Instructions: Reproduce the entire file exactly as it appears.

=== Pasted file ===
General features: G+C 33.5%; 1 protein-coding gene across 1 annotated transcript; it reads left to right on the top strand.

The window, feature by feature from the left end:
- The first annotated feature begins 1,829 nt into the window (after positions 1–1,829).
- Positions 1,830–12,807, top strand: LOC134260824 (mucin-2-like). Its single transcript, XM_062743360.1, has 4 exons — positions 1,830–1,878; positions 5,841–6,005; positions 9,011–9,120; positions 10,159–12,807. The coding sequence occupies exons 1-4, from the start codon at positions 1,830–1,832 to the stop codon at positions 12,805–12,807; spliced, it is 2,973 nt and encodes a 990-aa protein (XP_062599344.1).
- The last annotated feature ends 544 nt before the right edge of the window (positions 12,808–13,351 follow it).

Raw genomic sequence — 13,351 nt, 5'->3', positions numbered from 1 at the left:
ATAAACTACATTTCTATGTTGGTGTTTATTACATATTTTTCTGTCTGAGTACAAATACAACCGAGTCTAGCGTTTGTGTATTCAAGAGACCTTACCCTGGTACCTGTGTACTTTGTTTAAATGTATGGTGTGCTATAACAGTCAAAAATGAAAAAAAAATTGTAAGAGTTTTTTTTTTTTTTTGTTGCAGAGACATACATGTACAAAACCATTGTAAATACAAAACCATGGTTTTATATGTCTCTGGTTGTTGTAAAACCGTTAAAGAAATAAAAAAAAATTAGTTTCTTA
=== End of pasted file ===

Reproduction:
General features: G+C 33.5%; 1 protein-coding gene across 1 annotated transcript; it reads left to right on the top strand.

The window, feature by feature from the left end:
- The first annotated feature begins 1,829 nt into the window (after positions 1–1,829).
- Positions 1,830–12,807, top strand: LOC134260824 (mucin-2-like). Its single transcript, XM_062743360.1, has 4 exons — positions 1,830–1,878; positions 5,841–6,005; positions 9,011–9,120; positions 10,159–12,807. The coding sequence occupies exons 1-4, from the start codon at positions 1,830–1,832 to the stop codon at positions 12,805–12,807; spliced, it is 2,973 nt and encodes a 990-aa protein (XP_062599344.1).
- The last annotated feature ends 544 nt before the right edge of the window (positions 12,808–13,351 follow it).

Raw genomic sequence — 13,351 nt, 5'->3', positions numbered from 1 at the left:
ATAAACTACATTTCTATGTTGGTGTTTATTACATATTTTTCTGTCTGAGTACAAATACAACCGAGTCTAGCGTTTGTGTATTCAAGAGACCTTACCCTGGTACCTGTGTACTTTGTTTAAATGTATGGTGTGCTATAACAGTCAAAAATGAAAAAAAAATTGTAAGAGTTTTTTTTTTTTTTTGTTGCAGAGACATACATGTACAAAACCATTGTAAATACAAAACCATGGTTTTATATGTCTCTGGTTGTTGTAAAACCGTTAAAGAAATAAAAAAAAATTAGTTTCTTA